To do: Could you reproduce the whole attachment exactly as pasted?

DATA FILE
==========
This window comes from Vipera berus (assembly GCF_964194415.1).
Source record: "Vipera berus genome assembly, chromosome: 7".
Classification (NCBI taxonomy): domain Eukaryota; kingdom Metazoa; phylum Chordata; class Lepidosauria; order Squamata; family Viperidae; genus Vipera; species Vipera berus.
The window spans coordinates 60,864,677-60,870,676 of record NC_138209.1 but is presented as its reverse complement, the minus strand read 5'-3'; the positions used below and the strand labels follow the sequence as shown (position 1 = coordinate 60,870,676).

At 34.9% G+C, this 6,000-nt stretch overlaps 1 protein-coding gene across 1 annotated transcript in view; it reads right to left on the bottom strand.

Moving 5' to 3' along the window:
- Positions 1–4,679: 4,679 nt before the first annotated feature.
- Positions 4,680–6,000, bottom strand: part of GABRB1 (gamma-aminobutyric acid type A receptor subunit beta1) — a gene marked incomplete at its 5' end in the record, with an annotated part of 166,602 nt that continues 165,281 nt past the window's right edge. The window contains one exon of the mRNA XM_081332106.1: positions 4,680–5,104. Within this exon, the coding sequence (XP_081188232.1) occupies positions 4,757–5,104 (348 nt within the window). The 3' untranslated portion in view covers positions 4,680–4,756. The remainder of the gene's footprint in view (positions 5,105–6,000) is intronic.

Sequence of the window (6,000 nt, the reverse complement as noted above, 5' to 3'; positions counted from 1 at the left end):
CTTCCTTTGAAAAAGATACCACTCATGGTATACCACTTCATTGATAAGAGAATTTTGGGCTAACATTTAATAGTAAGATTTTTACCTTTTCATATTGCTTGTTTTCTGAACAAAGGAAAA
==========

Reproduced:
This window comes from Vipera berus (assembly GCF_964194415.1).
Source record: "Vipera berus genome assembly, chromosome: 7".
Classification (NCBI taxonomy): domain Eukaryota; kingdom Metazoa; phylum Chordata; class Lepidosauria; order Squamata; family Viperidae; genus Vipera; species Vipera berus.
The window spans coordinates 60,864,677-60,870,676 of record NC_138209.1 but is presented as its reverse complement, the minus strand read 5'-3'; the positions used below and the strand labels follow the sequence as shown (position 1 = coordinate 60,870,676).

At 34.9% G+C, this 6,000-nt stretch overlaps 1 protein-coding gene across 1 annotated transcript in view; it reads right to left on the bottom strand.

Moving 5' to 3' along the window:
- Positions 1–4,679: 4,679 nt before the first annotated feature.
- Positions 4,680–6,000, bottom strand: part of GABRB1 (gamma-aminobutyric acid type A receptor subunit beta1) — a gene marked incomplete at its 5' end in the record, with an annotated part of 166,602 nt that continues 165,281 nt past the window's right edge. The window contains one exon of the mRNA XM_081332106.1: positions 4,680–5,104. Within this exon, the coding sequence (XP_081188232.1) occupies positions 4,757–5,104 (348 nt within the window). The 3' untranslated portion in view covers positions 4,680–4,756. The remainder of the gene's footprint in view (positions 5,105–6,000) is intronic.

Sequence of the window (6,000 nt, the reverse complement as noted above, 5' to 3'; positions counted from 1 at the left end):
CTTCCTTTGAAAAAGATACCACTCATGGTATACCACTTCATTGATAAGAGAATTTTGGGCTAACATTTAATAGTAAGATTTTTACCTTTTCATATTGCTTGTTTTCTGAACAAAGGAAAA